States Feel Left Out Of Disaster Planning
Wednesday, August 8, 2007
A decision by the Bush administration to rewrite in secret the nation's emergency response blueprint has angered state and local emergency officials, who worry that Washington is repeating a series of mistakes that contributed to its bungled response to Hurricane Katrina nearly two years ago.
State and local officials in charge of responding to disasters say that their input in shaping the National Response Plan was ignored in recent months by senior White House and Department of Homeland Security officials, despite calls by congressional investigators for a shared overhaul of disaster planning in the United States.
"In my 19 years in emergency management, I have never experienced a more polarized environment between state and federal government," said Albert Ashwood, Oklahoma's emergency management chief and president of a national association of state emergency managers.
The national plan is supposed to guide how federal, state and local governments, along with private and nonprofit groups, work together during emergencies. Critics contend that a unilateral approach by Washington produced an ill-advised response plan at the end of 2004 -- an unwieldy, 427-page document that emphasized stopping terrorism at the expense of safeguarding against natural disasters.
Bruce Baughman, Ashwood's predecessor as president of the National Emergency Management Association and a 32-year veteran of the Federal Emergency Management Agency, said that a draft of the revised plan released to state officials last week marks a step backward because its authors did not set requirements or consult with field operators nationwide who will use it to request federal aid, adjust state and county plans, and train workers.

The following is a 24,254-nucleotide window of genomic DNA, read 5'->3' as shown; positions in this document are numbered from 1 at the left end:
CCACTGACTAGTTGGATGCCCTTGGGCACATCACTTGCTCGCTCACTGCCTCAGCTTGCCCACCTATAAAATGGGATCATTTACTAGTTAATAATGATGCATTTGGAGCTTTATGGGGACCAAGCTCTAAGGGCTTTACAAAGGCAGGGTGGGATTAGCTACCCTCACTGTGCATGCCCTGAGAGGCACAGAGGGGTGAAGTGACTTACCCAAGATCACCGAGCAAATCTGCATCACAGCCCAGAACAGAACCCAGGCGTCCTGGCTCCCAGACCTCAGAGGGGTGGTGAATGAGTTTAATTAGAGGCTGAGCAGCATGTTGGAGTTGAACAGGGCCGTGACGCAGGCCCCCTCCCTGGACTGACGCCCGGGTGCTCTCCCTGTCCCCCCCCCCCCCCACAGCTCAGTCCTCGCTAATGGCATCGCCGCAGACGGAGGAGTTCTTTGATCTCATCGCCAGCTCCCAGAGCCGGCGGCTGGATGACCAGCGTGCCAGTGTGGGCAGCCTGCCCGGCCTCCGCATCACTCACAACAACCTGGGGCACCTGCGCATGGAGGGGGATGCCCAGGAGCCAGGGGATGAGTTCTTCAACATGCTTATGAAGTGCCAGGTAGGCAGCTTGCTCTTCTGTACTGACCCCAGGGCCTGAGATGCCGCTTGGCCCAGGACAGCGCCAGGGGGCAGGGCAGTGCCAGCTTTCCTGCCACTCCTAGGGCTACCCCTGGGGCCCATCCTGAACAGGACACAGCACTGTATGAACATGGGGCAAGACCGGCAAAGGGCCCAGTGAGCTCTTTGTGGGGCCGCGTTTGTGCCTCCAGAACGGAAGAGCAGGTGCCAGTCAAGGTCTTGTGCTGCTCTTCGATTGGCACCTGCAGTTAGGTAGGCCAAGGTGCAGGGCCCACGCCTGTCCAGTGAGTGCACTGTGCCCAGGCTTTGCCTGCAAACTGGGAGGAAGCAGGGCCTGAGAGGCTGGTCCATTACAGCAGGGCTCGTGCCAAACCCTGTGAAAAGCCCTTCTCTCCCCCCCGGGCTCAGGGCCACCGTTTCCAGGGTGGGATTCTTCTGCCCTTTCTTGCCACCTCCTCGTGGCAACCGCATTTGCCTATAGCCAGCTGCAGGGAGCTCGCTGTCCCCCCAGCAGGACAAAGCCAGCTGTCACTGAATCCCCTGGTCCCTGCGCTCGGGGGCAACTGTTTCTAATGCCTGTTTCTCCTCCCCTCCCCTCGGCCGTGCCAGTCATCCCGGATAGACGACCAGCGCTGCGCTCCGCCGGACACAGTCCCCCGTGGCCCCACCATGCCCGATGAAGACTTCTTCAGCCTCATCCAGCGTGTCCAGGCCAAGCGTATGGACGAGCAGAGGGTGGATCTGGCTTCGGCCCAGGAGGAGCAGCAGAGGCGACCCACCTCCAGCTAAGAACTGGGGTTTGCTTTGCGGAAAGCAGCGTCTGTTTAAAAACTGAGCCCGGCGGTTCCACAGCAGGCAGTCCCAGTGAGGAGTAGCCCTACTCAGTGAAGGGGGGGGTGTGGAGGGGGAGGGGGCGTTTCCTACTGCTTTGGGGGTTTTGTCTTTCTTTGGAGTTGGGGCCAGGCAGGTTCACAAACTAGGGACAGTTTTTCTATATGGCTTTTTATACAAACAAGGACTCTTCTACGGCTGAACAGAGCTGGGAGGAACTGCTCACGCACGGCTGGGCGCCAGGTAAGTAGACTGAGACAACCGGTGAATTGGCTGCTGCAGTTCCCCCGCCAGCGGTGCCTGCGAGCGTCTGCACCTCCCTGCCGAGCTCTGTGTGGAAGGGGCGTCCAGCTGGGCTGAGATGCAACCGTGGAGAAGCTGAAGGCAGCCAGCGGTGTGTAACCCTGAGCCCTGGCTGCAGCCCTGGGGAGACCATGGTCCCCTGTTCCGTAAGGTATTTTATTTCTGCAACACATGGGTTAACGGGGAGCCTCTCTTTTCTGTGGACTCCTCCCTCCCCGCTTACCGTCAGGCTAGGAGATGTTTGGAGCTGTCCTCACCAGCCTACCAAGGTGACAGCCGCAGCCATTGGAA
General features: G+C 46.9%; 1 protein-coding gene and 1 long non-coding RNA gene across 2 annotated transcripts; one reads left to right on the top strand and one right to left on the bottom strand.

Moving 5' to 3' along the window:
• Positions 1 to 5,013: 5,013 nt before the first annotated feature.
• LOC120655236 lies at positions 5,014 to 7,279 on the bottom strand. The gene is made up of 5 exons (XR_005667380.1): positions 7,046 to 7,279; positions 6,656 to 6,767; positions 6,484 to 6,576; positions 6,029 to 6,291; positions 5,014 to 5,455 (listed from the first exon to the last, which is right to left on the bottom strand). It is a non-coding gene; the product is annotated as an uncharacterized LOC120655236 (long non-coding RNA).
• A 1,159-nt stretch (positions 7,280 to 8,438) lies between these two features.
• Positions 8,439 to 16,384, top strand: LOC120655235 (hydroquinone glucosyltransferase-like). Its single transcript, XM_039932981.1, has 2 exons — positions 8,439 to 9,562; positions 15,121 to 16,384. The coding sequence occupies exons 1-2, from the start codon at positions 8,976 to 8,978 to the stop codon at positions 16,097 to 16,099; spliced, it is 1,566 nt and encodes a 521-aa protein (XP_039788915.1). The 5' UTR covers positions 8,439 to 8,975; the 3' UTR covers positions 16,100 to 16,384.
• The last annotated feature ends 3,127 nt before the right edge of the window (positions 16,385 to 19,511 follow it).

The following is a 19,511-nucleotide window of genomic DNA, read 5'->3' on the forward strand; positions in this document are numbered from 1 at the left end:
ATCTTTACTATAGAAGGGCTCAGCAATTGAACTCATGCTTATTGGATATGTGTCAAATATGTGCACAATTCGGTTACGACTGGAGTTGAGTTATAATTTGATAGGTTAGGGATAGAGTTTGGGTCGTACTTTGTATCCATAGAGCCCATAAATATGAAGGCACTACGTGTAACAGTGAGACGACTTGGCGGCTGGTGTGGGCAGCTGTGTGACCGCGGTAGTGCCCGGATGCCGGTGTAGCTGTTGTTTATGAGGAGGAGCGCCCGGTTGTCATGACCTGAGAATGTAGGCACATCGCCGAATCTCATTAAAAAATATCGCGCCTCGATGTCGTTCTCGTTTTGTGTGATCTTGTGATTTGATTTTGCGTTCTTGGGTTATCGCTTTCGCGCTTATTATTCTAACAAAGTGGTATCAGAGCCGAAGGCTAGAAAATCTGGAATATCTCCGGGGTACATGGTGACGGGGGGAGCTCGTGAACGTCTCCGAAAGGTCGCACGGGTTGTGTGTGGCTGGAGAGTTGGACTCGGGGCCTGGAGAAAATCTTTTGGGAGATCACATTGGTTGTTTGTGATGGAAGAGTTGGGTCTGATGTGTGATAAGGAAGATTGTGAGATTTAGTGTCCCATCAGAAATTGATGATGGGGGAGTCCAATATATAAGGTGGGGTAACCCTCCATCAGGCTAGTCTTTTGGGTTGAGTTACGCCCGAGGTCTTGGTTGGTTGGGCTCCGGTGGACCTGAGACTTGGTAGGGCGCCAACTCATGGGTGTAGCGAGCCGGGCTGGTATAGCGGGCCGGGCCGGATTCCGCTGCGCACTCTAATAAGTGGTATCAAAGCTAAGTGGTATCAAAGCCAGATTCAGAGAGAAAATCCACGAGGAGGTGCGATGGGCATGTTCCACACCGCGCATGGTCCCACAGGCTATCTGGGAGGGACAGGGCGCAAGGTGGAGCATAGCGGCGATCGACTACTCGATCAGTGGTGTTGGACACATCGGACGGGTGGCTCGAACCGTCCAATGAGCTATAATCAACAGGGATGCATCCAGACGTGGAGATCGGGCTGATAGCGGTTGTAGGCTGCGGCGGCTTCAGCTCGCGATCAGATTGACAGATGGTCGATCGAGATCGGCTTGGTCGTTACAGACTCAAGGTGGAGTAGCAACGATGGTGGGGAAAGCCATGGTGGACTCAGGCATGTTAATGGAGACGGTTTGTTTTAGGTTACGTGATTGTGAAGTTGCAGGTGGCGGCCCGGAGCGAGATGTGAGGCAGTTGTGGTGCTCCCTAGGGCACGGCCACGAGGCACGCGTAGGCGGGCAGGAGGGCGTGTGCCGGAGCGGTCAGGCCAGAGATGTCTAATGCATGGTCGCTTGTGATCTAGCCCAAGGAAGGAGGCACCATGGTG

"Where's the beef?" asked Baughman, who is Alabama's emergency management chief. "I don't have any problems with a framework . . . but it's not a plan . . . and it's not national. Who are we fooling here?"
Last week, DHS circulated to federal and state officials a streamlined, 71-page draft, renamed the "National Response Framework." DHS spokeswoman Laura Keehner said that state and local officials were included earlier in the decision-making process, but that an initial draft they produced with FEMA and DHS preparedness officials in May "did not meet expectations." The initial collaboration resulted in what several federal officials familiar with the process described as a convoluted version that sought to satisfy too many constituencies and re-fought old bureaucratic battles.
The disagreement over the plan comes at a time of increasing mistrust between Washington and state homeland security officials. In recent months, they have sparred over dwindling federal grants, the adequacy of local intelligence-gathering efforts and what states regard as Washington's reluctance to share information about potential threats.
"Coordination between state and local governments and the feds . . . seems to be getting worse rather than better," said Timothy Manning, head of emergency management in New Mexico and a member of a DHS-appointed steering committee that initially worked on the emergency plan before being shut out of the deliberations in May.
Testifying before a House panel last week, Ashwood and colleagues openly questioned why the draft was revised behind closed doors. The final document was to be released June 1, at the start of this year's hurricane season.
Federal officials, Ashwood said, appear to be trying to create a legalistic document to shield themselves from responsibility for future disasters and to shift blame to states. "It seems that the Katrina federal legacy is one of minimizing exposure for the next event and ensuring future focus is centered on state and local preparedness," he said.
The blunt remarks spotlight a breakdown in joint efforts to fulfill a core recommendation by investigators who examined federal missteps after Hurricane Katrina slammed into the Gulf Coast in August 2005.